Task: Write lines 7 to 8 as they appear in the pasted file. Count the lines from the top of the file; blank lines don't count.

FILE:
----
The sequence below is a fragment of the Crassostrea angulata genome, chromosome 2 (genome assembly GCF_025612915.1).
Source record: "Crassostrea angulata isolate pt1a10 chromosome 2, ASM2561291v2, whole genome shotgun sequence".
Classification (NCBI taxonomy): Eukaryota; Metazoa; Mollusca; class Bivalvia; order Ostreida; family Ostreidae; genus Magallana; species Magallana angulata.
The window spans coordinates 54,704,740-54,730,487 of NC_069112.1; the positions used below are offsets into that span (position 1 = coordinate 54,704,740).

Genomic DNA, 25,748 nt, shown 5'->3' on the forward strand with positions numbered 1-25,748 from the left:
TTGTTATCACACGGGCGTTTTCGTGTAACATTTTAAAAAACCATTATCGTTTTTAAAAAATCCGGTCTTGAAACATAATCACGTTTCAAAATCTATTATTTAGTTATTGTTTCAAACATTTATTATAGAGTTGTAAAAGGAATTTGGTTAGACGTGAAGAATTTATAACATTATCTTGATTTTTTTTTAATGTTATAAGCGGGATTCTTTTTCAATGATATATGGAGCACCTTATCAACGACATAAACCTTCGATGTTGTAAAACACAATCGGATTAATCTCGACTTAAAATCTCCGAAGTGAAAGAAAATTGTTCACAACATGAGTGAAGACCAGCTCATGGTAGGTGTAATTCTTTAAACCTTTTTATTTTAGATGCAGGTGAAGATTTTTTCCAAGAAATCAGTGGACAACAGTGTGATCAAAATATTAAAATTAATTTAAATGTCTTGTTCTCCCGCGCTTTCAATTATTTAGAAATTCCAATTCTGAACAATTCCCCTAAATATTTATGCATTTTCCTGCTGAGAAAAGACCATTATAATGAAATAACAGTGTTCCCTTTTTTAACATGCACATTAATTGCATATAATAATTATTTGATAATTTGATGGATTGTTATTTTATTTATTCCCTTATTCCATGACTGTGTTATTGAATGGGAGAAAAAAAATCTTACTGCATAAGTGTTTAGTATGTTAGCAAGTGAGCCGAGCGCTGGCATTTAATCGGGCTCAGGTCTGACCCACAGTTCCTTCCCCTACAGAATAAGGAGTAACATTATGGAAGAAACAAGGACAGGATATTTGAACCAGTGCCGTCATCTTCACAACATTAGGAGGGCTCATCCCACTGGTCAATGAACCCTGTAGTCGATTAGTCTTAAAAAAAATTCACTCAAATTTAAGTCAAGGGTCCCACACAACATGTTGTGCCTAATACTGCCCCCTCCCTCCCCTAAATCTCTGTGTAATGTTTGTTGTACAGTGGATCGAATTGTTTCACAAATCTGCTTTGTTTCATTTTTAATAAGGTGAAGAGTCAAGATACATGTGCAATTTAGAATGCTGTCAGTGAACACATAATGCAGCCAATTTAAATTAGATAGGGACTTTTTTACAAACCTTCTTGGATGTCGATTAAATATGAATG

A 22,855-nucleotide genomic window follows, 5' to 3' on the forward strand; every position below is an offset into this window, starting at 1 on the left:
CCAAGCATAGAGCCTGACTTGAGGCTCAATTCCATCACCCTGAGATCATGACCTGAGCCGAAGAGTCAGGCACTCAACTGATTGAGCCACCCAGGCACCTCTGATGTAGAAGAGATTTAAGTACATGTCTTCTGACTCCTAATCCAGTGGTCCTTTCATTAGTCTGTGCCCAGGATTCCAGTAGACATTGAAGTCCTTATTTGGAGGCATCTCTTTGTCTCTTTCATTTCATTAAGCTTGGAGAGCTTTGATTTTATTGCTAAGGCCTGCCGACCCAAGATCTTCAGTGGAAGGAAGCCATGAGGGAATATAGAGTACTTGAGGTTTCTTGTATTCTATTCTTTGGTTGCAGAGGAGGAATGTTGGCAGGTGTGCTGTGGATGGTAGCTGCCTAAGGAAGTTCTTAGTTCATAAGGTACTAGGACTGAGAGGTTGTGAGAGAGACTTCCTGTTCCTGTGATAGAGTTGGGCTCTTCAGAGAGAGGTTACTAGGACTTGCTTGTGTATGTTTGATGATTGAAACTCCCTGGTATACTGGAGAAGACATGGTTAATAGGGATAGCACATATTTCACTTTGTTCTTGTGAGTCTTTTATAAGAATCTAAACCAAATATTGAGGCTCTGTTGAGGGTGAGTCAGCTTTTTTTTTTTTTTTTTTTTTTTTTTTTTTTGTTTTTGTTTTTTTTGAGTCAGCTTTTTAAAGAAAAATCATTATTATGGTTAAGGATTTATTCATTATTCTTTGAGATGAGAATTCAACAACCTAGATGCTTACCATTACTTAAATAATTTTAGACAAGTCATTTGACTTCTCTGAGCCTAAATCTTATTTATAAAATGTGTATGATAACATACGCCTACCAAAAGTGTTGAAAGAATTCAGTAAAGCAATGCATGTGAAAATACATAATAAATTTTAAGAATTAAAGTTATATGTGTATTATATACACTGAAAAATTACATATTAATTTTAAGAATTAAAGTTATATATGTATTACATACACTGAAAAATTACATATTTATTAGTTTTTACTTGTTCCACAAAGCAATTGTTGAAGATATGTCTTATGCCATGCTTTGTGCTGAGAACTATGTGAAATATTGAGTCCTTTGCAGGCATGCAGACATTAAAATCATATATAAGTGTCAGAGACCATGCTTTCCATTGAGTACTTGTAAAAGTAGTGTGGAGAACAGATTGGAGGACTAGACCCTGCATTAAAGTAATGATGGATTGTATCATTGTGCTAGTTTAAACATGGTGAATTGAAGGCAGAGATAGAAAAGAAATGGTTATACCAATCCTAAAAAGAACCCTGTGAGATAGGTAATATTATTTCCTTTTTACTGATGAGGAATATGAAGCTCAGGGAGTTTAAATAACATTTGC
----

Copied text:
A 22,855-nucleotide genomic window follows, 5' to 3' on the forward strand; every position below is an offset into this window, starting at 1 on the left:
CCAAGCATAGAGCCTGACTTGAGGCTCAATTCCATCACCCTGAGATCATGACCTGAGCCGAAGAGTCAGGCACTCAACTGATTGAGCCACCCAGGCACCTCTGATGTAGAAGAGATTTAAGTACATGTCTTCTGACTCCTAATCCAGTGGTCCTTTCATTAGTCTGTGCCCAGGATTCCAGTAGACATTGAAGTCCTTATTTGGAGGCATCTCTTTGTCTCTTTCATTTCATTAAGCTTGGAGAGCTTTGATTTTATTGCTAAGGCCTGCCGACCCAAGATCTTCAGTGGAAGGAAGCCATGAGGGAATATAGAGTACTTGAGGTTTCTTGTATTCTATTCTTTGGTTGCAGAGGAGGAATGTTGGCAGGTGTGCTGTGGATGGTAGCTGCCTAAGGAAGTTCTTAGTTCATAAGGTACTAGGACTGAGAGGTTGTGAGAGAGACTTCCTGTTCCTGTGATAGAGTTGGGCTCTTCAGAGAGAGGTTACTAGGACTTGCTTGTGTATGTTTGATGATTGAAACTCCCTGGTATACTGGAGAAGACATGGTTAATAGGGATAGCACATATTTCACTTTGTTCTTGTGAGTCTTTTATAAGAATCTAAACCAAATATTGAGGCTCTGTTGAGGGTGAGTCAGCTTTTTTTTTTTTTTTTTTTTTTTTTTTTTTTGTTTTTGTTTTTTTTGAGTCAGCTTTTTAAAGAAAAATCATTATTATGGTTAAGGATTTATTCATTATTCTTTGAGATGAGAATTCAACAACCTAGATGCTTACCATTACTTAAATAATTTTAGACAAGTCATTTGACTTCTCTGAGCCTAAATCTTATTTATAAAATGTGTATGATAACATACGCCTACCAAAAGTGTTGAAAGAATTCAGTAAAGCAATGCATGTGAAAATACATAATAAATTTTAAGAATTAAAGTTATATGTGTATTATATACACTGAAAAATTACATATTAATTTTAAGAATTAAAGTTATATATGTATTACATACACTGAAAAATTACATATTTATTAGTTTTTACTTGTTCCACAAAGCAATTGTTGAAGATATGTCTTATGCCATGCTTTGTGCTGAGAACTATGTGAAATATTGAGTCCTTTGCAGGCATGCAGACATTAAAATCATATATAAGTGTCAGAGACCATGCTTTCCATTGAGTACTTGTAAAAGTAGTGTGGAGAACAGATTGGAGGACTAGACCCTGCATTAAAGTAATGATGGATTGTATCATTGTGCTAGTTTAAACATGGTGAATTGAAGGCAGAGATAGAAAAGAAATGGTTATACCAATCCTAAAAAGAACCCTGTGAGATAGGTAATATTATTTCCTTTTTACTGATGAGGAATATGAAGCTCAGGGAGTTTAAATAACATTTGC